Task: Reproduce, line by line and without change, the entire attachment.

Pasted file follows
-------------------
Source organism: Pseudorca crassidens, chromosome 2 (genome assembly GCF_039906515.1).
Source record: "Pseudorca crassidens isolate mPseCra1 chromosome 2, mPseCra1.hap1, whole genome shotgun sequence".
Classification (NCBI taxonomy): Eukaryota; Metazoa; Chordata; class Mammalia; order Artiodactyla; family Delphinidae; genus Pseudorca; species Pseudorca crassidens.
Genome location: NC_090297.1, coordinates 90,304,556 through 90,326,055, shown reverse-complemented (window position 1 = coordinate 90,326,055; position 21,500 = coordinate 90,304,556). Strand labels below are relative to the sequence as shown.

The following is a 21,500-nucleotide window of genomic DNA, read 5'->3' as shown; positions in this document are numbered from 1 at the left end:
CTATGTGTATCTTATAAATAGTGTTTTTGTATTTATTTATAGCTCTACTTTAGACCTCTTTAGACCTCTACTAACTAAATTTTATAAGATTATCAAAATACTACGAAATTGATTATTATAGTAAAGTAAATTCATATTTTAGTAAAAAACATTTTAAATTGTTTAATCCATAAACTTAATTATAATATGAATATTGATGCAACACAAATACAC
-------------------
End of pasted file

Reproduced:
Source organism: Pseudorca crassidens, chromosome 2 (genome assembly GCF_039906515.1).
Source record: "Pseudorca crassidens isolate mPseCra1 chromosome 2, mPseCra1.hap1, whole genome shotgun sequence".
Classification (NCBI taxonomy): Eukaryota; Metazoa; Chordata; class Mammalia; order Artiodactyla; family Delphinidae; genus Pseudorca; species Pseudorca crassidens.
Genome location: NC_090297.1, coordinates 90,304,556 through 90,326,055, shown reverse-complemented (window position 1 = coordinate 90,326,055; position 21,500 = coordinate 90,304,556). Strand labels below are relative to the sequence as shown.

The following is a 21,500-nucleotide window of genomic DNA, read 5'->3' as shown; positions in this document are numbered from 1 at the left end:
CTATGTGTATCTTATAAATAGTGTTTTTGTATTTATTTATAGCTCTACTTTAGACCTCTTTAGACCTCTACTAACTAAATTTTATAAGATTATCAAAATACTACGAAATTGATTATTATAGTAAAGTAAATTCATATTTTAGTAAAAAACATTTTAAATTGTTTAATCCATAAACTTAATTATAATATGAATATTGATGCAACACAAATACAC